What Tony did: For several weeks during his journey, Tony was homeless, sleeping in his car in a parking garage. That expensive cardio and weight training equipment? Gone. He worked out in a local park for free. Whatever path led to success, Tony was going to take it.

What you can do: SEO, PPC, display advertising, content marketing, public relations, email marketing, social media: all are a means to driving traffic to a website and increasing conversions. Within each discipline, strategies are constantly evolving. If a strategy that worked for you last year is tanking for you this year, take another path. If you relied on Google for 90% of your traffic, for example, and an algorithm update wiped it out, find another tactic.

The goal is the thing, not the way you get there.

4. Ask for help.

true hug, by thedimka, via flickr

Photo courtesy of thedimka, via Flickr

What Tony did: No one can handle so many significant life changes alone. And although Tony started a new relationship, it wasn’t enough to cope with his son’s death. Eventually, he reached out to the show’s trainer to ask for therapy—something he had been offered many times but had always rejected. With therapy, he got back on track.

What you can do: When changes happens suddenly, often shockingly, SEOs reach out to each other in forums, in community groups, in comments on blog posts and more. What about email marketers? Content marketers? Social media marketers? Do you reach out to others when something changes your profession or strategy? If there’s not a meetup group in your area, start one. If there’s not a formal Twitter chat, set one up. Start a Google Group, or start a conversation on LinkedIn. And if you don’t have time for any of that, simply maintain a networking email list with 3-4 people on it and send group emails when things happen.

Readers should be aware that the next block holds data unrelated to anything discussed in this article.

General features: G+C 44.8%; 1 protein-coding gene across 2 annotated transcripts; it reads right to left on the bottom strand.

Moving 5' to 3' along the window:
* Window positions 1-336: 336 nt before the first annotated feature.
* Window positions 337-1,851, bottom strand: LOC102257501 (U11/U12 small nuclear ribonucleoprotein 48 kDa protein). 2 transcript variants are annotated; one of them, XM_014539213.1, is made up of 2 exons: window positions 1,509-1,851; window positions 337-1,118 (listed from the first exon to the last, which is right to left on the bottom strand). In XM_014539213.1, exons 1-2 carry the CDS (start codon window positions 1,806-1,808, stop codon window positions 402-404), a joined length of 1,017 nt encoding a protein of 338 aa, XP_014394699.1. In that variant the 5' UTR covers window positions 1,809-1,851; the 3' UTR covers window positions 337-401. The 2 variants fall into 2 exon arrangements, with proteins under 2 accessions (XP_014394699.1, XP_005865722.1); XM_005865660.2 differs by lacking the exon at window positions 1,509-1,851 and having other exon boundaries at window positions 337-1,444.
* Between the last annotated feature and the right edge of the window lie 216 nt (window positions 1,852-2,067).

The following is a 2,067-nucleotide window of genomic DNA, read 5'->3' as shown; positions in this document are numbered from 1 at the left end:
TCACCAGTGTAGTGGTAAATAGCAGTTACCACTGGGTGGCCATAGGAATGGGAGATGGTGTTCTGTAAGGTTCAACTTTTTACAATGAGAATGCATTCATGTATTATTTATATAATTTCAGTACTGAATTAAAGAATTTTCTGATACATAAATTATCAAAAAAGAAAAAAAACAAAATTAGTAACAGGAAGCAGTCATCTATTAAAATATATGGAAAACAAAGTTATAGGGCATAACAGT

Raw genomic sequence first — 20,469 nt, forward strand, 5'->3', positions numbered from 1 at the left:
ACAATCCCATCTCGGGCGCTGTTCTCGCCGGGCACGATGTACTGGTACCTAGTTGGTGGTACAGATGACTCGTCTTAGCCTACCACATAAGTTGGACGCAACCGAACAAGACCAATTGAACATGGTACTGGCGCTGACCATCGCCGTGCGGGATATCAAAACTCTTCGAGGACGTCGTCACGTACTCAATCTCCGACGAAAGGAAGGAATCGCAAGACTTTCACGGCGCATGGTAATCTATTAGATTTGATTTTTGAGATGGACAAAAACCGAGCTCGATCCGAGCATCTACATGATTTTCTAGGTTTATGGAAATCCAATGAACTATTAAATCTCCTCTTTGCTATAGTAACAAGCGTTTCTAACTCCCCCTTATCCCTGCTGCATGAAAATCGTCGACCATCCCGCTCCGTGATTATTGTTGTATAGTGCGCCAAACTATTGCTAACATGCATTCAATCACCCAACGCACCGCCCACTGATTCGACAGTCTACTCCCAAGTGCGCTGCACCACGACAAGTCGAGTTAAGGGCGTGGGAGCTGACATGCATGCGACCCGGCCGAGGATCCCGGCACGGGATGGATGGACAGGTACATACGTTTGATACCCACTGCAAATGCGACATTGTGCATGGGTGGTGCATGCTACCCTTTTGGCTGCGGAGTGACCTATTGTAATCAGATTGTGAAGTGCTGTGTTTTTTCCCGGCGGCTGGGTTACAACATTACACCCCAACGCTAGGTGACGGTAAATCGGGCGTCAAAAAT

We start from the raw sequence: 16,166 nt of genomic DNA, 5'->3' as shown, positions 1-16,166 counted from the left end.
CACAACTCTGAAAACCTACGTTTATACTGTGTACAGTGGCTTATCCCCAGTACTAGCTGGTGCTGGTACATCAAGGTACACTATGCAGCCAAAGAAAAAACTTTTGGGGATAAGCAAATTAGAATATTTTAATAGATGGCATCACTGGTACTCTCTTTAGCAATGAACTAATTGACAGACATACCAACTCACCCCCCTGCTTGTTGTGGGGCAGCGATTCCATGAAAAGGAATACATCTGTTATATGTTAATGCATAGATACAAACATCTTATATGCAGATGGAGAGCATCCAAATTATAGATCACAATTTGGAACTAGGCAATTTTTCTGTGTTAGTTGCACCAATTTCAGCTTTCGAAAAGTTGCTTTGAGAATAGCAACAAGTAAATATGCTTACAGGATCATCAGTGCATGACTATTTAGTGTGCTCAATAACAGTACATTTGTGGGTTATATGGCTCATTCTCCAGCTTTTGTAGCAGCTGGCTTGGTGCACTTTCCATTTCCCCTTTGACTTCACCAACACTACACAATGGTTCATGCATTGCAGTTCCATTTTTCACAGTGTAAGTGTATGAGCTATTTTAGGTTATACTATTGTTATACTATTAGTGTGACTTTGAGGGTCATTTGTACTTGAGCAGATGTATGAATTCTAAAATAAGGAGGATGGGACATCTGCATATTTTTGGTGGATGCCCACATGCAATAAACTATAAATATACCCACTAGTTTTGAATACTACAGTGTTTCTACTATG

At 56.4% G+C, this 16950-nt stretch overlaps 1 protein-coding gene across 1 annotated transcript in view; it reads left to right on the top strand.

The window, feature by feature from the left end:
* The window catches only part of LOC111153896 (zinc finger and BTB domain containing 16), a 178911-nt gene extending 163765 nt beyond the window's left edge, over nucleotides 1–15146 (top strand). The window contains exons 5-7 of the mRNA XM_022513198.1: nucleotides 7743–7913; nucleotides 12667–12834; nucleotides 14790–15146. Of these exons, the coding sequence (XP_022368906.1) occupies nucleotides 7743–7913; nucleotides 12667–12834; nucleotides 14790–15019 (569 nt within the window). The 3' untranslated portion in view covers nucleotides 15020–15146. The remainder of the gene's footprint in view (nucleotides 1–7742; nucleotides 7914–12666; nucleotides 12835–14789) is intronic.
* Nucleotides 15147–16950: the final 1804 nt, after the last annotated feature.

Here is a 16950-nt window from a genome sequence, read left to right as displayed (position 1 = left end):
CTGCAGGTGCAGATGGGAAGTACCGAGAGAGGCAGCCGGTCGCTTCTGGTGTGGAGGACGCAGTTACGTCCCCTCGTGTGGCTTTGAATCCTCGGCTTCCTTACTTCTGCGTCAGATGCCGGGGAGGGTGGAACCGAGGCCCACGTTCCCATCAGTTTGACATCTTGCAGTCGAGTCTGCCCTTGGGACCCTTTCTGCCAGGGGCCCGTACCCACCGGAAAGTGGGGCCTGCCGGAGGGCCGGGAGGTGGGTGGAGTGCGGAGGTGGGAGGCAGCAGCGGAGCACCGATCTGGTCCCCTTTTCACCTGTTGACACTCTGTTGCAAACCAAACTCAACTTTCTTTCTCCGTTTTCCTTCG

Staying connected and asking for help is especially important if you’re an in-house online marketer with little internal support.

5. Don’t give up.

What Tony did: Destitution didn’t damper Tony’s determination. He got sidetracked for a while, but he didn’t give up. Tony lost exactly 200 pounds by his 50th birthday, and he was rewarded with good health and a $50,000 Walmart gift card. It’s been two years, and Tony has kept the weight off.

What you can do: Quite simply, don’t give up. Set aggressive goals; change the things you can control, instead of worrying about what you can’t; have diverse strategies and ditch the ones that aren’t working; and ask for help. Then don’t give up.

You’ll reap the rewards that come from learning and experience, and your clients will continue to pay you good money for your services.

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Arienne Holland

Arienne has spent 20 years in communications, ranging from graphic design to journalism to PR to marketing and formerly Raven's Director of Marketing and Education.

Arienne has spent 20 years in communications, ranging from graphic design to journalism to PR to marketing and formerly Raven's Director of Marketing and Education.

  • monica

    Wow,very inspiring story. I will definitely keep in mind the lessons taught here. Thank you for posting this